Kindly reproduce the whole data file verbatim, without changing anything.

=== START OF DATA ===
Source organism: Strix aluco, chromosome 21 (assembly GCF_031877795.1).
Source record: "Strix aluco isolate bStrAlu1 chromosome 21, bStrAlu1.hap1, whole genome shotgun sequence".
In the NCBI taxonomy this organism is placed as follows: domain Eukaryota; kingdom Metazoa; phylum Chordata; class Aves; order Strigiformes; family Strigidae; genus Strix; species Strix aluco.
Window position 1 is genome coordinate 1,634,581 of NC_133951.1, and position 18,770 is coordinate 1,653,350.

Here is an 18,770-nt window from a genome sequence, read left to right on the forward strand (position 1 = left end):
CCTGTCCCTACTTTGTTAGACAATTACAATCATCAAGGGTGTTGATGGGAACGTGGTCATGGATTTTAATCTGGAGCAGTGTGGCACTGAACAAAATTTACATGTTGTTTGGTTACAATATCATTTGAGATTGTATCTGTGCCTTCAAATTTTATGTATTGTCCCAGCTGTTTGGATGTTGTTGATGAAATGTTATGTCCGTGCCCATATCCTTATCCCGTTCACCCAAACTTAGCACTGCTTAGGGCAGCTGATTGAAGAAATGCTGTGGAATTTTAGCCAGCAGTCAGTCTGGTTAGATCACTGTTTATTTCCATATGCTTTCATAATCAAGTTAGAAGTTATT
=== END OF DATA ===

Source organism: Strix aluco, chromosome 21 (assembly GCF_031877795.1).
Source record: "Strix aluco isolate bStrAlu1 chromosome 21, bStrAlu1.hap1, whole genome shotgun sequence".
In the NCBI taxonomy this organism is placed as follows: domain Eukaryota; kingdom Metazoa; phylum Chordata; class Aves; order Strigiformes; family Strigidae; genus Strix; species Strix aluco.
Window position 1 is genome coordinate 1,634,581 of NC_133951.1, and position 18,770 is coordinate 1,653,350.

Here is an 18,770-nt window from a genome sequence, read left to right on the forward strand (position 1 = left end):
CCTGTCCCTACTTTGTTAGACAATTACAATCATCAAGGGTGTTGATGGGAACGTGGTCATGGATTTTAATCTGGAGCAGTGTGGCACTGAACAAAATTTACATGTTGTTTGGTTACAATATCATTTGAGATTGTATCTGTGCCTTCAAATTTTATGTATTGTCCCAGCTGTTTGGATGTTGTTGATGAAATGTTATGTCCGTGCCCATATCCTTATCCCGTTCACCCAAACTTAGCACTGCTTAGGGCAGCTGATTGAAGAAATGCTGTGGAATTTTAGCCAGCAGTCAGTCTGGTTAGATCACTGTTTATTTCCATATGCTTTCATAATCAAGTTAGAAGTTATT